Australia will no longer get a single government website

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Australia will no longer get a single government website

Why the govt dumped DTO vision.

More has emerged on the behind-the-scenes tension over the government’s digital agenda that culminated in the rebranding of the former Digital Transformation Office in October and the departure of digital chief Paul Shetler in November.

It has now become apparent that one of the victims of the policy battleground was the DTO’s vision for a single, easy-to-navigate, government website, called GOV.AU. That vision has since been swapped for a more diffuse strategy to give the existing fleet of Commonwealth websites a usability makeover, and to trim their number.

The decision to scrap the one-website-to-rule-them-all strategy – first reported in The Canberra Times – is said to have been made by Assistant Minister for Digital Transformation Angus Taylor at the eleventh hour in August 2016, at least partly to repair relations between the digital hub and an increasingly disgruntled public service.

A spokeswoman for Taylor’s office confirmed to iTnews that “late last year the government decided not to proceed with the DTO’s proposed approach to achieve these objectives (which was based on a single government website) due to the projected costs and high level of complexity.

“There was no consensus view across government agencies on the DTO’s approach,” she explained.

The DTO had been working on a prototype, minimum viable product version of a single GOV.AU website since late 2015.

The team – which has since been re-named the Digital Transformation Agency – was due to release a beta version for public feedback sometime after August 2016, but these ambitions were never realised.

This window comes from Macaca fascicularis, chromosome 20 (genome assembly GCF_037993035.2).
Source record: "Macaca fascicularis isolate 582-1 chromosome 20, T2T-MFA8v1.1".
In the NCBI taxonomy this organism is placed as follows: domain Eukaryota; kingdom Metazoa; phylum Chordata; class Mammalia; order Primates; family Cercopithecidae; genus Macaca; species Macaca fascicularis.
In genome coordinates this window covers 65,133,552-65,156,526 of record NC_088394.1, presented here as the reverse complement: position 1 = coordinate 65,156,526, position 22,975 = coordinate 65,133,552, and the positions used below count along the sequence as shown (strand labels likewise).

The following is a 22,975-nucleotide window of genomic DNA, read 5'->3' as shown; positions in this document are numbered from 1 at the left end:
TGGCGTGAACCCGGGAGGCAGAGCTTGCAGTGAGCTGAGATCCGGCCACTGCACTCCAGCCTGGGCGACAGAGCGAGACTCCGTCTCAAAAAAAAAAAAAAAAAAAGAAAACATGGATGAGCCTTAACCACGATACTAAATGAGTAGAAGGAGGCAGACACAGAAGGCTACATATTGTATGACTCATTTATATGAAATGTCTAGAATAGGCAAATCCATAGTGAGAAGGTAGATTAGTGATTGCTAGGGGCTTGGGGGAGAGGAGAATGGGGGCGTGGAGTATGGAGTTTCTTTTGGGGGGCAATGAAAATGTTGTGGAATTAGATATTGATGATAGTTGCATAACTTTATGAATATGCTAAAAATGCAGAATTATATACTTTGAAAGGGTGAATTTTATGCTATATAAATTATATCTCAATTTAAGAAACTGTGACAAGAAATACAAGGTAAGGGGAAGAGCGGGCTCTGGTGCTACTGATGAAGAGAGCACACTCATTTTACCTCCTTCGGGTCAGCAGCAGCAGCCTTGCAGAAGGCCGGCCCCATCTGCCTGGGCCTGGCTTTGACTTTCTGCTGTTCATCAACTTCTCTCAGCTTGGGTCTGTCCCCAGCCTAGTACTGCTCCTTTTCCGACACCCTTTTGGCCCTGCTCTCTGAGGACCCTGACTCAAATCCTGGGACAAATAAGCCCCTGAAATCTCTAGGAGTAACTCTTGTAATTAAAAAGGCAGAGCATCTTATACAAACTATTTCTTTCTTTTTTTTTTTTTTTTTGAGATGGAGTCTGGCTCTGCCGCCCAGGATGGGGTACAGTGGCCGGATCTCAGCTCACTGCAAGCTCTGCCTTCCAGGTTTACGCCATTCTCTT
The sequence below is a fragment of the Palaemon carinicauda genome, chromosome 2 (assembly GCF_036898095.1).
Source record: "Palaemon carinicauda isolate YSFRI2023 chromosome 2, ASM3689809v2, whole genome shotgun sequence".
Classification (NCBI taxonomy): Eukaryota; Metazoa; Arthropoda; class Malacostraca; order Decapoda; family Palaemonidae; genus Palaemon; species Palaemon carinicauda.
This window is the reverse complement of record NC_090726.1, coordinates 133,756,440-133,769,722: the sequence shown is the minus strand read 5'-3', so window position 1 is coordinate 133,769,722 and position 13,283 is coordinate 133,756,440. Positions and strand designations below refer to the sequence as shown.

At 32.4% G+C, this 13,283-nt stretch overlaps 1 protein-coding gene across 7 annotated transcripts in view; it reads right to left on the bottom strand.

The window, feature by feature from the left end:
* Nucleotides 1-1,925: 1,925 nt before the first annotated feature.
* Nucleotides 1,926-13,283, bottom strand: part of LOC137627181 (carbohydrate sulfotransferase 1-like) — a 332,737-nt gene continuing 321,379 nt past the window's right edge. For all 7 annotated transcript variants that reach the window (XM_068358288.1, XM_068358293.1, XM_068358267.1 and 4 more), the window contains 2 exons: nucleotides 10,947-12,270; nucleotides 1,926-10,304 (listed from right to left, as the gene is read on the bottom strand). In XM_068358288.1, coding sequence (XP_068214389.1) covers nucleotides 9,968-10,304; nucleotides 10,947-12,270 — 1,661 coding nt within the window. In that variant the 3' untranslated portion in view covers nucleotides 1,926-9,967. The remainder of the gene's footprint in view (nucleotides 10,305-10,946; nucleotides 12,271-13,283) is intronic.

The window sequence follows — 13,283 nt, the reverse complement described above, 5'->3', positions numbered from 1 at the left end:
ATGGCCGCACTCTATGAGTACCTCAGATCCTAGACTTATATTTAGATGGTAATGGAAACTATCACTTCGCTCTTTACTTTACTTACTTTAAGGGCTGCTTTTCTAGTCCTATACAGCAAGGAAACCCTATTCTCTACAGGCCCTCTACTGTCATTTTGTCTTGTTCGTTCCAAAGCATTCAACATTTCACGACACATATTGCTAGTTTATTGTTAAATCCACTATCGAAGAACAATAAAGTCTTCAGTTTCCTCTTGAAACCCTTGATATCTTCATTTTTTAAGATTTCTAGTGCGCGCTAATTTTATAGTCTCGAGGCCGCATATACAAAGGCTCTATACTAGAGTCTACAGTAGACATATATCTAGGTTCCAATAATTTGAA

Then DTO boss Paul Shetler described the site as an effort to obscure the nebulous nature of government in favour of an approach centred around customer life stages and their different needs at different times.

“Obviously government has a lot of complexity in the way it operates, but we don’t need to rub this in our users’ faces," he told a Canberra conference at the time.

“If you order something on Amazon or you want to view something on Netflix there is an awful lot of stuff happening behind the scenes that is very complex. But it is all hidden from you." 

The decision not to proceed with the single website plan meant the team working on GOV.AU went from a headcount of 53 workers to a current count of 12 after it was “determined that fewer resources were required” to implement the revised approach, the Assistant Minister’s office said.

Shetler has since resigned from the government, citing a “fundamental disagreement on philosophy and working approach” with Taylor.

While Australia now seems unlikely to get the kind of single-stop, thematic website operated by the likes of the UK and even South Australia, Taylor’s office insists it hasn’t abandoned the web transformation project altogether, setting its sights on trimming its 1500 website tally and lifting digital standards under the same GOV.AU brand name.

“The December release of an alpha version of the new myGov site is the first example of how the GOV.AU project is improving government sites. It has a simpler and more appropriate comprehension level for users,” said a spokeswoman.

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